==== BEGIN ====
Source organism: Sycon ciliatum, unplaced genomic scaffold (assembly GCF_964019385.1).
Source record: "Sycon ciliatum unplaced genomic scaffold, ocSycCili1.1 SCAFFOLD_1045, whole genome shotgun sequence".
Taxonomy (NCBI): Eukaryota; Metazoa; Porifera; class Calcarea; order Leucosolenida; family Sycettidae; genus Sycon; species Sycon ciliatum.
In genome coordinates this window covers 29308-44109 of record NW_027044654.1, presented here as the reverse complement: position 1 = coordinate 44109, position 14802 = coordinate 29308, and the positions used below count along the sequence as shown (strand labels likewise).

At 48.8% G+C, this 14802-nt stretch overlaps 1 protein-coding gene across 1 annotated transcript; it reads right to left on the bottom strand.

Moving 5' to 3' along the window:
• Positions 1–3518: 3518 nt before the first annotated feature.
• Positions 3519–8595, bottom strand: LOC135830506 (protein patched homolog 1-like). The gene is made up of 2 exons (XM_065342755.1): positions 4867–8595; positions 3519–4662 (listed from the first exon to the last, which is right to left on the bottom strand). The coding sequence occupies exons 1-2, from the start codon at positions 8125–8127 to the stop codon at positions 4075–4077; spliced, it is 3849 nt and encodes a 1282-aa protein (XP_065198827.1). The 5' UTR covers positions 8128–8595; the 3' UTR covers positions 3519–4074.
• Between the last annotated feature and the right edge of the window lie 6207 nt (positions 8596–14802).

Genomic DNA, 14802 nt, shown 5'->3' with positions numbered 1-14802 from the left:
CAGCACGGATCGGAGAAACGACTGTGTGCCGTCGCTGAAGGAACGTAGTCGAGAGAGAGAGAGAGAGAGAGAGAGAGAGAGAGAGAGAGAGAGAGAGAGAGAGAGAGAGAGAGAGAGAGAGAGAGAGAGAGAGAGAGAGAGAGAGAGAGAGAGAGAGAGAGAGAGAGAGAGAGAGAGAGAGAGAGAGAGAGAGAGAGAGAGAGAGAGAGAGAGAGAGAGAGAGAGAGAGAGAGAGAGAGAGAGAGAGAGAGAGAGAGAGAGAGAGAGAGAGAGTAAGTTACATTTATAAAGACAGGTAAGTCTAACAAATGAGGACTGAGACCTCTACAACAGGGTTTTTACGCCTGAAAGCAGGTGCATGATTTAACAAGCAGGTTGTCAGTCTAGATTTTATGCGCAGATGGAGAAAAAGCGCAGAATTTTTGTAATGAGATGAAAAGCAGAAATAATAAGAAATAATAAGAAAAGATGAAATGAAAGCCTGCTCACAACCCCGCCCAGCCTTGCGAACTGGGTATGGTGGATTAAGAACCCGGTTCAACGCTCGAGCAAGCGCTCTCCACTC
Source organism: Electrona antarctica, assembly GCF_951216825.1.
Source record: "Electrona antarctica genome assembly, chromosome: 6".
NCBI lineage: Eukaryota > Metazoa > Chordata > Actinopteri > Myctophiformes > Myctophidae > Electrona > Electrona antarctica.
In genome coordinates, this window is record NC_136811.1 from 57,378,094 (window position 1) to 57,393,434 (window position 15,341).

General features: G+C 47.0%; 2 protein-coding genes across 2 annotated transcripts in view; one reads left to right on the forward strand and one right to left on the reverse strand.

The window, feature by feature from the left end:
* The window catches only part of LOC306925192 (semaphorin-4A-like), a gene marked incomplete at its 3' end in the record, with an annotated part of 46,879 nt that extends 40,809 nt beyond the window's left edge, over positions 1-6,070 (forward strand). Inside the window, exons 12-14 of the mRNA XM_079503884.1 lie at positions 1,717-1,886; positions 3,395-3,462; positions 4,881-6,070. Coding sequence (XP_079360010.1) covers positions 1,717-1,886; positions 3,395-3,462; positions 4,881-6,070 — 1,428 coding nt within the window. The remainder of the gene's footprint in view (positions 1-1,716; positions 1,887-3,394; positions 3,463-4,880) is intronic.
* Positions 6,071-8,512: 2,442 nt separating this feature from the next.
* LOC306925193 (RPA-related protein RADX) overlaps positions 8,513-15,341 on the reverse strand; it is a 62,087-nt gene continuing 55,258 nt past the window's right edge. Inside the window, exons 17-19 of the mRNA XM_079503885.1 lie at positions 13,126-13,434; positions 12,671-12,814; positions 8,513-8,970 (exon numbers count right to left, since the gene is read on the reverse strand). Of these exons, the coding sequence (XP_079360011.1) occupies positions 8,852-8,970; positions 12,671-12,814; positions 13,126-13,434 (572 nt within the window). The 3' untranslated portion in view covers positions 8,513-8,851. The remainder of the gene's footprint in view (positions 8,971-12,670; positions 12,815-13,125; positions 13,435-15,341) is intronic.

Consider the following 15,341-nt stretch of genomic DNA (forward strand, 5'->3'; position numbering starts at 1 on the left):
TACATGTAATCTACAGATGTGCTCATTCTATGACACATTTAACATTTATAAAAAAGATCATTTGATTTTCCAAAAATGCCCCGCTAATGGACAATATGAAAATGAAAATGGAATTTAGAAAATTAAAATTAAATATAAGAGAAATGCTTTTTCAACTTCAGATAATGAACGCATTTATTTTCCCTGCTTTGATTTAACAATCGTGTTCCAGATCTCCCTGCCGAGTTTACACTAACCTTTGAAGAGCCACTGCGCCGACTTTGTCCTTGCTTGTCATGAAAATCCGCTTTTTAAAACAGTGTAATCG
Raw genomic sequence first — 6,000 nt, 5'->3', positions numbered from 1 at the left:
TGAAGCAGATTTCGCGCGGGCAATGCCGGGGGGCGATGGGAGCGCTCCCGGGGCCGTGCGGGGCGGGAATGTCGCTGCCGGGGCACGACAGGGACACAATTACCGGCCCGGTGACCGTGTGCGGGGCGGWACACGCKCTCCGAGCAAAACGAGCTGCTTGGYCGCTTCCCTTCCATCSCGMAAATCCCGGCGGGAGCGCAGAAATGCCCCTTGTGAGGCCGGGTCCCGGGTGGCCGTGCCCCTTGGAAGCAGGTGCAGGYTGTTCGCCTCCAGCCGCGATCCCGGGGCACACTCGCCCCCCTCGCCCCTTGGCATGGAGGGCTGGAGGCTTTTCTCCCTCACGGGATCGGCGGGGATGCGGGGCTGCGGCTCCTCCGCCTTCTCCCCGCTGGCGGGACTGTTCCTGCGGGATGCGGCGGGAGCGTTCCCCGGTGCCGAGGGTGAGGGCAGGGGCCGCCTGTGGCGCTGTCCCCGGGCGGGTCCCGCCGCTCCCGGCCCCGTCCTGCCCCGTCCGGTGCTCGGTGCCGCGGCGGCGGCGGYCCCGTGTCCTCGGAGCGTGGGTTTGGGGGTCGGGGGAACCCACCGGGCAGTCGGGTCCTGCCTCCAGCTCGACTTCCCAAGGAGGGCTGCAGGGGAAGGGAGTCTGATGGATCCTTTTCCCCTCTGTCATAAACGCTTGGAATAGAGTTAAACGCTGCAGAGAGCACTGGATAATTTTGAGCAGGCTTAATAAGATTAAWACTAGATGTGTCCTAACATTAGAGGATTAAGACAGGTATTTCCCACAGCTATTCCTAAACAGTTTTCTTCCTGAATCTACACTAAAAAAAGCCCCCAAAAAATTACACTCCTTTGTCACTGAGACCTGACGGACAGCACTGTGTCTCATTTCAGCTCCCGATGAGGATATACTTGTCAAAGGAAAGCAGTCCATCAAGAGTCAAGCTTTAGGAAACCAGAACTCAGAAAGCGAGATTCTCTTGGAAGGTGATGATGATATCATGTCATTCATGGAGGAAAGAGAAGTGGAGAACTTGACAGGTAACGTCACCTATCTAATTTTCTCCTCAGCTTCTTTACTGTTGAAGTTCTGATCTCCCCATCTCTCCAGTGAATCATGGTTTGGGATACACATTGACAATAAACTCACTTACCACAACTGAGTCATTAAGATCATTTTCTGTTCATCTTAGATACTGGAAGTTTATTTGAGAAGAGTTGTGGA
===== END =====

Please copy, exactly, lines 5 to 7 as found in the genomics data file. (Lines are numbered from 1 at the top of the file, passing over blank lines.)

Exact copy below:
At 48.8% G+C, this 14802-nt stretch overlaps 1 protein-coding gene across 1 annotated transcript; it reads right to left on the bottom strand.

Moving 5' to 3' along the window:
• Positions 1–3518: 3518 nt before the first annotated feature.